President Obama accused Fox News host Bill O'Reilly of covering his administration unfairly, in an unedited version of their pre-Super Bowl interview that ran Monday night on O'Reilly's show.
"Absolutely, of course you have Bill, but I like you anyway," the president said when asked if he thought the host had been "unfair" to him.
Obama specifically contested the notion that he has advocated a "nanny state" during his time in office, a criticism O'Reilly has often hurled his way.
"I disagree with that because I think that what used to be considered sensible we now somehow label as liberal," he said.
"We have not massively expanded the welfare state," Obama added later. "That’s just not true. When you take a look at it, actually ... the levers of support that we provide to folks who are willing to work hard, they’re not that different than they were 30 years ago, 40 years ago, 50 years ago."
The president spoke about the loans he took out to attend college. O'Reilly countered that he himself paid his way as a house painter.
"I painted houses during the summer too," Obama responded. "It still wasn’t enough So my point is is that that’s not a nanny state. That’s an investment in the future generation."
"G.I. Bill, is that a nanny state?" Obama continued. "My grandfather came back for World War II ... Smartest thing we ever did was make an investment in the American people. When those guys came back from war, that’s what created our middle class. We suddenly trained up and created skills for folks. We gave them subsidies so they could go out and buy homes through the FHA. Those things weren’t giveaways. We understood that what that would do would create a base middle class of folks who were able to work hard and get ahead."
The duo also tussled over poverty in America and the fact that nearly three-quarters of African-American babies are born out of wedlock. "Why isn’t there a campaign by you and the First Lady to address that problem very explicitly?" O'Reilly asked.
"Actually, Bill, we address it explicitly all the time," Obama countered, noting he could name at least ten times he'd addressed that issue in speeches. Obama said the problem may be that the issue simply doesn't get publicity when he addresses it. The president celebrated Father's Day last year by inviting members of the Chicago-based "Becoming a Man" mentor group to the White House.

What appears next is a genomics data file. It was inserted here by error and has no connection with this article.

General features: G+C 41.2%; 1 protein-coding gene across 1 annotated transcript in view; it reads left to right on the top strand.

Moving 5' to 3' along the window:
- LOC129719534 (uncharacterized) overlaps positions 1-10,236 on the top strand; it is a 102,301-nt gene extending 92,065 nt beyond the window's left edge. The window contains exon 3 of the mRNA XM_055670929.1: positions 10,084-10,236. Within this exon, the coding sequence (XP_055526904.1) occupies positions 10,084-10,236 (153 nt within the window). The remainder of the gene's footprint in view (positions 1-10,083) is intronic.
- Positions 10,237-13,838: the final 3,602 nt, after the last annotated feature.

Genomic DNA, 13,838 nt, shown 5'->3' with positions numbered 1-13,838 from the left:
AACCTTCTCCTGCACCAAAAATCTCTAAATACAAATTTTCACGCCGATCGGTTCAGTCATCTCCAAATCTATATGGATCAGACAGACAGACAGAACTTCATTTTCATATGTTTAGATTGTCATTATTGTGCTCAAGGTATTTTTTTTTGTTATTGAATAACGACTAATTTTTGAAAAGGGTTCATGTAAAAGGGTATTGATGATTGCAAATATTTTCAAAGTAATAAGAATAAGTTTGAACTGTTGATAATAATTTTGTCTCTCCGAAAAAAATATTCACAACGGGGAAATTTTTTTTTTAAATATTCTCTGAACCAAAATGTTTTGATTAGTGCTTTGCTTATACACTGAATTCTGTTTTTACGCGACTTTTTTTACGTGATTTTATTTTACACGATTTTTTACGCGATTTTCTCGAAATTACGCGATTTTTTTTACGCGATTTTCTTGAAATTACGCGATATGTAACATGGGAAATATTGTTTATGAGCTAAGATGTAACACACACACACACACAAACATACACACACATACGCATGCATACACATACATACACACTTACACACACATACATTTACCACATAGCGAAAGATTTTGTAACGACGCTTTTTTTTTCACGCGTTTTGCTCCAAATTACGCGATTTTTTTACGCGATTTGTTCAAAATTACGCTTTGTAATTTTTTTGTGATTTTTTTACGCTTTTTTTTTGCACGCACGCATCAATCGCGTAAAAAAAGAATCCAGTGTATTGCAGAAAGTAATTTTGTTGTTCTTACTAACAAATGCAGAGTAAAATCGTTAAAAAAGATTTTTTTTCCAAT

Pressed on the idea that he doesn't address the issue with policy, the president argued that he has been working to empower those addressing the issue at the local level. He also referred to his efforts to address economic inequality.
"You’re starting to see in a lot of white working class homes, similar problems, when men can’t find good work, when the economy is shutting ladders of opportunity off from people, whether they’re black, white, Hispanic, it doesn’t matter," Obama said. "Then that puts pressure as well on the home. So you’ve got an interaction between the economy that isn’t generating enough good jobs for folks who traditionally could get blue-collar jobs even if they didn’t have a higher education, and some legitimate social concerns."
"That compounds the problem and so we want to hit both," he said. "We want to make sure that we’re putting folks back to work and making sure that they’re well paid."
The interview included a couple moments of agreement. O'Reilly championed Obama's support for raising the minimum wage, which the president wants upped to $10.10 an hour. "You want to get people off welfare, you raise the minimum wage," O'Reilly said, prompting the president to reply "That’s not a liberal or a conservative agenda."
O'Reilly also offered his praise to the president on his support for veterans.
"I’ll tell everybody, you helped the veterans," O'Reilly said. "Now I believe the VA should be doing a lot more than it’s doing, but you, I have come to you four times, and every time you have done what I have asked, and we have raised more than twenty million dollars for wounded veterans and their families ... So when they say that you don’t care and all of that, I know that’s not true."
"Biggest honor I’ve ever had and will ever have is serving as Commander in Chief, and when you meet our military families and our men and women in uniform ... they are so outstanding," Obama replied. "You just have to want to help."
The president ended the interview insisting that self-reliance is "alive and well."
"I think the problem is people don’t see as many opportunities to get ahead," Obama said. "My job as president, as long as I’m in this office, is to give them the tools to get ahead. They gotta work hard, they gotta be responsible, but if they are, let’s make sure that they can make it in America. That’s what it’s all about."